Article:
This short history with compelling premise, chronicles two centuries of media flash points. It begins with Canada's refusal to join the American Revolution, escaped slaves, Fenians, Louis Riel, the Reciprocity Treaty of 1911, refusal to embargo Cuba, Trudeaumania, the daring Canadian rescue of US diplomats from 1979 Tehran, 9/11, mad cow and climate change. As a Canadian, nothing surprised me about the content until it hit this century. Some of the commentary from US media regarding our stance on Iraq is so unfortunate for them now that events have played out. America's media was asleep or overly patriotic when it came to America's foreign and military policy in the wake of 9/11.

At the end, one can only conclude that ignorance was at the root of the vitriol and bad blood between the two countries. Thankfully, it has always led to kissing and making up. The squabbles have largely been more smoke than fire. This does not mean the differences between the two nations and their peoples are not significant. It means we find through time, dialogue and rationality a way to do much more than just co-exist.

The Astounding, the Amazing, and the Unknown: A Novel
The Astounding, the Amazing, and the Unknown: A Novel
Offered by Simon & Schuster Canada, Inc.
Prix : CDN$ 19.99

3.0 étoiles sur 5 Read the Prerequisites, June 28 2015
Malmont establishes a fun premise. A group of pulp/scifi authors are assembled to help defeat the Axis powers during WW2. These include Asimov, Heinlein, Hubbard, DeCamp and others. They are instructed to help realize the amazing weapons they have envisioned in their stories. I was caught up in it from the start but soon felt too much like an outsider owing to the author's detailed references. Unlike Chabon's Kavalier and Clay, I was not invited in to learn more. Rather, I felt more and more excluded with each page. Plus it dragged on so those pages became heavy. For some this will be an absolute treat so I do not want to be harsh...it was simply not my cup of tea.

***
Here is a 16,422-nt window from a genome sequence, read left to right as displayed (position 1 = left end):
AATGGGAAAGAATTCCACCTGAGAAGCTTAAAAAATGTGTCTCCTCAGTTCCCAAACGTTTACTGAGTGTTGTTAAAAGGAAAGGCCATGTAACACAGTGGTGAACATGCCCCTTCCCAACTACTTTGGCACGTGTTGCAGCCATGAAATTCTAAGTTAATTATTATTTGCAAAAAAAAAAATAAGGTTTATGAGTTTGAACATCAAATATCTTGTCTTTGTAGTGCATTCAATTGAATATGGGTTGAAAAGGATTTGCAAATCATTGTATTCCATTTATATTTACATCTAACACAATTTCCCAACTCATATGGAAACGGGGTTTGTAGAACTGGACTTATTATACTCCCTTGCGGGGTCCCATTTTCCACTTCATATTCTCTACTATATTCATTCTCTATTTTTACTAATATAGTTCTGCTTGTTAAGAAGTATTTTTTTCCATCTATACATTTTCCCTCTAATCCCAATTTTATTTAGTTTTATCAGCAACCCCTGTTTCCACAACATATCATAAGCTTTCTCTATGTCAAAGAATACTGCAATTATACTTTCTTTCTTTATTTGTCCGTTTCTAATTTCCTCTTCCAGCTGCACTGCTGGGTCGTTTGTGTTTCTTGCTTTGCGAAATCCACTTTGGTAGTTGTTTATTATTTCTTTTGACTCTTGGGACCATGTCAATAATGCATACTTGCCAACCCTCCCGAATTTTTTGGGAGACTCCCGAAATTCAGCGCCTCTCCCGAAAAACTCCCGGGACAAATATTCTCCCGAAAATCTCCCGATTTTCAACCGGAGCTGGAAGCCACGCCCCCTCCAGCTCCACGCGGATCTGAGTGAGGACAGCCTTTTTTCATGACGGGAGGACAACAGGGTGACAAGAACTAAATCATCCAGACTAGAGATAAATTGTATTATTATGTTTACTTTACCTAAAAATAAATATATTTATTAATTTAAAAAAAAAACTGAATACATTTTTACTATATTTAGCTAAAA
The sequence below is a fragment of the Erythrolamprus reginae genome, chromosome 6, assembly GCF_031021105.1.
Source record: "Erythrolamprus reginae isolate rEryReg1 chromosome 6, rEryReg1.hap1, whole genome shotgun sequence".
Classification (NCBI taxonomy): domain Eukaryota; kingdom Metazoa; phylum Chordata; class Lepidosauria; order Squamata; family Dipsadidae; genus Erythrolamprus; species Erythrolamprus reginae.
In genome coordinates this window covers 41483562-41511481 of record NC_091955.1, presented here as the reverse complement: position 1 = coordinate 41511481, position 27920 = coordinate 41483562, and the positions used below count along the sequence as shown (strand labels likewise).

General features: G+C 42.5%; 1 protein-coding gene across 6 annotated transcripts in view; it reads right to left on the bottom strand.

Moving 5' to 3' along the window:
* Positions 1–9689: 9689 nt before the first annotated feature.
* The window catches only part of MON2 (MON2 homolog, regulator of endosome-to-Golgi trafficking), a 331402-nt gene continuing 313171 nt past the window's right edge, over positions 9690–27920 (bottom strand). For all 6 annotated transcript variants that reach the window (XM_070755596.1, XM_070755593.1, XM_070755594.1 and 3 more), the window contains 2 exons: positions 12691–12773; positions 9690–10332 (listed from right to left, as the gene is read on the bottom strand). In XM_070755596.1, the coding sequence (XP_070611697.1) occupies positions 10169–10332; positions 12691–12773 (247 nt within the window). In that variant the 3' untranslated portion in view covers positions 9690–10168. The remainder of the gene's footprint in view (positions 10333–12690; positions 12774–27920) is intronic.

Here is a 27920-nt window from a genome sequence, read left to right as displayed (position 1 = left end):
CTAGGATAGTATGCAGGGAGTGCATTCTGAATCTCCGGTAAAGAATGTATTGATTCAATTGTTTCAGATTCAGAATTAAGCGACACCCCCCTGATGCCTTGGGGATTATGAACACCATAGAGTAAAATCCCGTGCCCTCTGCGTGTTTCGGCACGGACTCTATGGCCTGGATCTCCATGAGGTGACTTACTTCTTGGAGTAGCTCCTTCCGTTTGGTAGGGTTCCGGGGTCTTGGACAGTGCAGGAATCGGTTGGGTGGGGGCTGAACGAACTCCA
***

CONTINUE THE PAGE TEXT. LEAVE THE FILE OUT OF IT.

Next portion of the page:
Reconstructing Amelia: A Novel
Reconstructing Amelia: A Novel
Offered by HarperCollins Publishers CA
Prix : CDN$ 11.99

2.0 étoiles sur 5 Voyeuristic Lite, June 25 2015
As soon as the marketers splash, 'This Year's Gone Girl', on the cover one must be cautious. The comparison is only valid in that McCreight uses devices to shoot back and forth in time as we saw in Gone Girl with diary entries. In this case, the story revolves around the death of a teen so we are treated to texts, blogs, Facebook posts, and e-mails. Adults cannot seem to get the tone, language and ambiguity of the teen voice right. Only this next generation who grew up on phones and keyboards will come close. Helen Schulman similarity fell short when she took up a plot based on a teen nude selfie in This Beautiful Life.

Certainly, it is noble to try but the issue with Reconstructing Amelia is not inauthenticity but voyeurism. The book involves bullying, hazing, copious amounts of teen sex including lesbianism, adult infidelity, materialism, petty jealousies, developmental issues, family-of-origin challenges, and the kitchen sink, so to speak. In the end, it is tawdry not gripping or intriguing. The adults are children and the children are entirely unappealing or redeeming. In the end, I wondered who the intended audience was for the book and can only conclude...a movie studio executive.

Den of Thieves
Den of Thieves
by James B. Stewart
Edition: Paperback
Prix : CDN$ 15.87
82 used & new from CDN$ 0.72

5.0 étoiles sur 5 History Repeats, June 22 2015